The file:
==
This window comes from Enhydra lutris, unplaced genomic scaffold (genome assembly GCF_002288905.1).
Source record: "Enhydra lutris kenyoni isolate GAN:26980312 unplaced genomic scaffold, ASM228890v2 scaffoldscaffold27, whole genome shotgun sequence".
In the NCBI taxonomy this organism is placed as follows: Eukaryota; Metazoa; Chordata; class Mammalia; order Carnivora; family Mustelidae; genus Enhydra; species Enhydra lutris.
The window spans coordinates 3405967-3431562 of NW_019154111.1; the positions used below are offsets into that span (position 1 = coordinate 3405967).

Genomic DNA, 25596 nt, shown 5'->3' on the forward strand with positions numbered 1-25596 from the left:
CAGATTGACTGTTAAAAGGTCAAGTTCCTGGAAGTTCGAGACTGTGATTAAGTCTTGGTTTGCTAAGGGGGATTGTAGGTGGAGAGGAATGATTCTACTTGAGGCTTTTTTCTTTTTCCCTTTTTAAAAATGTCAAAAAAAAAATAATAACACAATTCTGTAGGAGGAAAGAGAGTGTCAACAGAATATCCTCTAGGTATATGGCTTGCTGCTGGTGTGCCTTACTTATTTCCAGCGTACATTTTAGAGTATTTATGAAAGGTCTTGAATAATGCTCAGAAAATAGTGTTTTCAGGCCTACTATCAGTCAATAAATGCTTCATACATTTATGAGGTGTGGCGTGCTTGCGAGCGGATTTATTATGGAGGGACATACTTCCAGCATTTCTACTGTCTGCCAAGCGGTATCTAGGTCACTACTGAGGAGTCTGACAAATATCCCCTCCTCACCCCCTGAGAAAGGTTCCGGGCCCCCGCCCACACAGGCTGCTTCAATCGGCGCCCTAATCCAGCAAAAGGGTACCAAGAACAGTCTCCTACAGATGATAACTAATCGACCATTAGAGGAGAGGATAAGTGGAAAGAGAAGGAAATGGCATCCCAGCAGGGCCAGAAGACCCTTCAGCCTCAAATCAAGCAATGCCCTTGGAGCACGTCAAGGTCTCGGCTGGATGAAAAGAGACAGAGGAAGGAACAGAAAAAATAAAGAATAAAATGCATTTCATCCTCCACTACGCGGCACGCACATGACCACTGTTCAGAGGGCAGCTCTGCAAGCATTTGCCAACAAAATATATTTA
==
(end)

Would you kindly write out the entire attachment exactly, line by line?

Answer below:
This window comes from Enhydra lutris, unplaced genomic scaffold (genome assembly GCF_002288905.1).
Source record: "Enhydra lutris kenyoni isolate GAN:26980312 unplaced genomic scaffold, ASM228890v2 scaffoldscaffold27, whole genome shotgun sequence".
In the NCBI taxonomy this organism is placed as follows: Eukaryota; Metazoa; Chordata; class Mammalia; order Carnivora; family Mustelidae; genus Enhydra; species Enhydra lutris.
The window spans coordinates 3405967-3431562 of NW_019154111.1; the positions used below are offsets into that span (position 1 = coordinate 3405967).

Genomic DNA, 25596 nt, shown 5'->3' on the forward strand with positions numbered 1-25596 from the left:
CAGATTGACTGTTAAAAGGTCAAGTTCCTGGAAGTTCGAGACTGTGATTAAGTCTTGGTTTGCTAAGGGGGATTGTAGGTGGAGAGGAATGATTCTACTTGAGGCTTTTTTCTTTTTCCCTTTTTAAAAATGTCAAAAAAAAAATAATAACACAATTCTGTAGGAGGAAAGAGAGTGTCAACAGAATATCCTCTAGGTATATGGCTTGCTGCTGGTGTGCCTTACTTATTTCCAGCGTACATTTTAGAGTATTTATGAAAGGTCTTGAATAATGCTCAGAAAATAGTGTTTTCAGGCCTACTATCAGTCAATAAATGCTTCATACATTTATGAGGTGTGGCGTGCTTGCGAGCGGATTTATTATGGAGGGACATACTTCCAGCATTTCTACTGTCTGCCAAGCGGTATCTAGGTCACTACTGAGGAGTCTGACAAATATCCCCTCCTCACCCCCTGAGAAAGGTTCCGGGCCCCCGCCCACACAGGCTGCTTCAATCGGCGCCCTAATCCAGCAAAAGGGTACCAAGAACAGTCTCCTACAGATGATAACTAATCGACCATTAGAGGAGAGGATAAGTGGAAAGAGAAGGAAATGGCATCCCAGCAGGGCCAGAAGACCCTTCAGCCTCAAATCAAGCAATGCCCTTGGAGCACGTCAAGGTCTCGGCTGGATGAAAAGAGACAGAGGAAGGAACAGAAAAAATAAAGAATAAAATGCATTTCATCCTCCACTACGCGGCACGCACATGACCACTGTTCAGAGGGCAGCTCTGCAAGCATTTGCCAACAAAATATATTTA